Would you give me permission to read your mind?

After finishing graduate school I was looking for a job and in the meantime freelanced. I was an internet strategy consultant. I was designing websites primarily for nonprofit organizations.

Well into a relationship with a client, I was called to come to a meeting with the chair of their board where an outside vendor was going to make a sales pitch for some new web technology.

The pitch: Their technology would read the minds of website visitors.

No, really, I’m not joking.

They said they could read the minds of people visiting the website and, based on realtime information, would deliver the exact content and experience the website visitor desired.

They would know when the visitor was bored and new information needed to appear on the page.

And, they would be able to tell what kind of information, too. They could tell when a sports fan would want to hear a sound file of the cheering of the crowd roar from their speakers.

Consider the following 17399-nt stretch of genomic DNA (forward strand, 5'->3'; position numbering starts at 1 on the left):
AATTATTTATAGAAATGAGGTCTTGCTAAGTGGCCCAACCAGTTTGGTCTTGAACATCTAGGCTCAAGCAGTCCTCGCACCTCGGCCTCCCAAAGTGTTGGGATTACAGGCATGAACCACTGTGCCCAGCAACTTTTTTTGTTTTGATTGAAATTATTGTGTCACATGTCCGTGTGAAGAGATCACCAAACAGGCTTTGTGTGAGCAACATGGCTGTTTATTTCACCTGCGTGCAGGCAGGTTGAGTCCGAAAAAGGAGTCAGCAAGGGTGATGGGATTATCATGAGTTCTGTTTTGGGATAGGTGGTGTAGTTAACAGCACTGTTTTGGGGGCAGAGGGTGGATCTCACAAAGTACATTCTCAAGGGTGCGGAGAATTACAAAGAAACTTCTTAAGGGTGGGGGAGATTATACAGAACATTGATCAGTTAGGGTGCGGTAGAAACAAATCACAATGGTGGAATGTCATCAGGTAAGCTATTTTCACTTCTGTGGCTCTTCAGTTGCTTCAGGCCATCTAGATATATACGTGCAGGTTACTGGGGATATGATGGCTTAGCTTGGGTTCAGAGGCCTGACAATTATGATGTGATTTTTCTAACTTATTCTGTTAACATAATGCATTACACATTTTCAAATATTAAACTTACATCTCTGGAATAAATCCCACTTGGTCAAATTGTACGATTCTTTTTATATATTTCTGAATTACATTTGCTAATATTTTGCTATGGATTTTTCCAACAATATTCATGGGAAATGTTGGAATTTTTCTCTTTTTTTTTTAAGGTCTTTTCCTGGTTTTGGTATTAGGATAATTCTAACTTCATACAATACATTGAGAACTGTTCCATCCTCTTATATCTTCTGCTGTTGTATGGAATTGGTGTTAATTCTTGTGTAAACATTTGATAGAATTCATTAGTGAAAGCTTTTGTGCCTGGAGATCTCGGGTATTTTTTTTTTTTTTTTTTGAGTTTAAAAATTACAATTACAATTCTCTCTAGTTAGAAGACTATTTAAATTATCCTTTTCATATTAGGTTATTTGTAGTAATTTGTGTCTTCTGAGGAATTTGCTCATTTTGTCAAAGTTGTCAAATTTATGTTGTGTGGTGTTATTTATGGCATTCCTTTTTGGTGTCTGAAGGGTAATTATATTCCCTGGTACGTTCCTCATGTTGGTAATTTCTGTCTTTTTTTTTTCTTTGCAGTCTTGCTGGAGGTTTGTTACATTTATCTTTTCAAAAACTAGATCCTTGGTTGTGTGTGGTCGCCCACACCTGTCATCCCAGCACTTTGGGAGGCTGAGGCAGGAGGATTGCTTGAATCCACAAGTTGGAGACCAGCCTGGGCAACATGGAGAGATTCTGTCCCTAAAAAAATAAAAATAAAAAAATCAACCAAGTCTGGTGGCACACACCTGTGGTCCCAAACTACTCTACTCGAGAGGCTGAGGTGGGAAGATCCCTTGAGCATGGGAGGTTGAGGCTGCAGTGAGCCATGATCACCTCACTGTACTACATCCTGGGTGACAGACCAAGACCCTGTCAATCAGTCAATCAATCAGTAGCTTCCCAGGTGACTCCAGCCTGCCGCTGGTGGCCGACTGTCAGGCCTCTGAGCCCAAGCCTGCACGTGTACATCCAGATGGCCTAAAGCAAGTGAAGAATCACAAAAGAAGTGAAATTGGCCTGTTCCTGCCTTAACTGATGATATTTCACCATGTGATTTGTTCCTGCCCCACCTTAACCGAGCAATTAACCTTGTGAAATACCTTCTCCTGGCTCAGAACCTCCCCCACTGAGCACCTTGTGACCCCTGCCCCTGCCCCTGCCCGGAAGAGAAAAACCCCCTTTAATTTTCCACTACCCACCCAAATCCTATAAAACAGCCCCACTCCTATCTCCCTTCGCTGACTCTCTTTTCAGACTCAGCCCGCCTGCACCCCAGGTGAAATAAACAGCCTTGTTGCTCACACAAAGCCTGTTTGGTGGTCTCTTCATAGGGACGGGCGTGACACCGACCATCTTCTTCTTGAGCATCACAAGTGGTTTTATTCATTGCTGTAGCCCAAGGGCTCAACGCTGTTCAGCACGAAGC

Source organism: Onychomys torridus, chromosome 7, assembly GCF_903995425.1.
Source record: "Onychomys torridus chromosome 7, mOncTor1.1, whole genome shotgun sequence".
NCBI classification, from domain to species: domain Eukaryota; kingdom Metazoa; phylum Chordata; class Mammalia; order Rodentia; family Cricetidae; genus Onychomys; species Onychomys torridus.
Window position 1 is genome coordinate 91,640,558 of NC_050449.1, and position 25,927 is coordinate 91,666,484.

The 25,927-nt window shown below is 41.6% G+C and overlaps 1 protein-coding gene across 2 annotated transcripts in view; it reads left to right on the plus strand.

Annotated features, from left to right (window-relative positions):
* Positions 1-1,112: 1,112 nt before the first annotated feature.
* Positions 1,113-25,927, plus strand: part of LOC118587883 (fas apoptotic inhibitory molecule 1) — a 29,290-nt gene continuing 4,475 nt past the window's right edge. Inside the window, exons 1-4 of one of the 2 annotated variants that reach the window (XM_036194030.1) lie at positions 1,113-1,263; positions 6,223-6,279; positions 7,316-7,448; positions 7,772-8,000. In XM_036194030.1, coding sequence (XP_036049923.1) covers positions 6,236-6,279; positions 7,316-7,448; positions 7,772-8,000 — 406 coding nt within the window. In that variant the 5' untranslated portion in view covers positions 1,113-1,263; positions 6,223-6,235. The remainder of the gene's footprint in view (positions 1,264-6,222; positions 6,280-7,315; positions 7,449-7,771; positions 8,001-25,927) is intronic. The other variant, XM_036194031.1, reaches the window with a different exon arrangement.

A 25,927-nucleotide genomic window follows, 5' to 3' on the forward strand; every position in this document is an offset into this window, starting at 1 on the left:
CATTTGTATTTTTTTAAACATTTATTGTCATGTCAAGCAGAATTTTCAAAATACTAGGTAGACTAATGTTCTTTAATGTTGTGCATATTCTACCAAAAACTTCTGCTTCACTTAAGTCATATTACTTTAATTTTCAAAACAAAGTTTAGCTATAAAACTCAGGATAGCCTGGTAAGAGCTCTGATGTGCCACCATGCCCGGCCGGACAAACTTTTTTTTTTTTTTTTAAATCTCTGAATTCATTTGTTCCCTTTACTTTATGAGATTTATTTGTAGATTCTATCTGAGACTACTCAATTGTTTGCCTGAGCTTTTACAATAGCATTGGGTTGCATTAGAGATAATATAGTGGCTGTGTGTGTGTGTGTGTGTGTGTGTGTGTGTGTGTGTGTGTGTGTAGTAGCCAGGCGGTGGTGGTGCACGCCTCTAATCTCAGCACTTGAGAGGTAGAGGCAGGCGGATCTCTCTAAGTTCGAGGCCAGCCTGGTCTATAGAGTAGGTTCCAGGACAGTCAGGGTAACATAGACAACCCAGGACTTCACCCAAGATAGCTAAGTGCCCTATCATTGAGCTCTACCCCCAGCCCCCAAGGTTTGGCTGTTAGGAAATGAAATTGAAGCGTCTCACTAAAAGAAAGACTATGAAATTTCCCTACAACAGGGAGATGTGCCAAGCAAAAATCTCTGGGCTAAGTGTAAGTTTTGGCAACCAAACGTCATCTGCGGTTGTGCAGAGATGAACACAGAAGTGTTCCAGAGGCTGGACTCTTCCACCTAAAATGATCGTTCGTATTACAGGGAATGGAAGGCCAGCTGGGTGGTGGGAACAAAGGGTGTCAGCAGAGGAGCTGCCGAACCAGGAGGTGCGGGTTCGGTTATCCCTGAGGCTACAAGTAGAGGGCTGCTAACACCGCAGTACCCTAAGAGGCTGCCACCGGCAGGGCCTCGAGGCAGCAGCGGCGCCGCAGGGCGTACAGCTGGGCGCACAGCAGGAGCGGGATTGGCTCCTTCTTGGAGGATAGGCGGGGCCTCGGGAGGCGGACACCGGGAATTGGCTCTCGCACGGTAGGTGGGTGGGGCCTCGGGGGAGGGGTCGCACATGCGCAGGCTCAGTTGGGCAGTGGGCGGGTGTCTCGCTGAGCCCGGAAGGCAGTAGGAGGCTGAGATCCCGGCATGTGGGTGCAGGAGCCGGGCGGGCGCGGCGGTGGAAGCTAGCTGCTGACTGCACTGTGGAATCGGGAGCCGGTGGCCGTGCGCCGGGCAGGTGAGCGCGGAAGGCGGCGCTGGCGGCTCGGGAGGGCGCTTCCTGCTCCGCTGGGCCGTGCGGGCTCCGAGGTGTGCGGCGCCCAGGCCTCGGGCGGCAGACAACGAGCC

Throughout this whole presentation, it was difficult not to burst out laughing.

With Seth Godin’s Permission Marketing fresh in my educated mind, I thought of the privacy concerns: “Does the customer opt-in to the company reading your mind and thoughts?”

In an innocent Columbo-esque way, I asked such a thing. The answer was that of course the customer would be okay with it because it brings them pleasure and satisfies them in their experience.

Would it be okay? Really?

“And if my thought-dreams could be seen, they’d probably put my head in a guillotine.
But it’s alright, Ma, it’s life, and life only.” -Bob Dylan.

I don’t think so.

The last people (maybe) who consumers will want to have reading their minds are companies trying to sell them something.

When the vendors had left, I expressed my outrageous skepticism. I sent the company’s ink to some people I went to graduate school with and we had a good laugh. That evening at home, I browsed the company‚Äôs website. The product demonstration was full of lovely stock photos of nature scenes, rainbows, and animals. Eventually music loaded.

I walked away from my computer and had forgotten to close the browser window. Upon my return the message on the screen had changed:

“Since you’ve enjoyed this page so much and have been studying it so carefully, here are some links we think you’ll like.”

I was just thinking about how great the sandwich I had eaten was.

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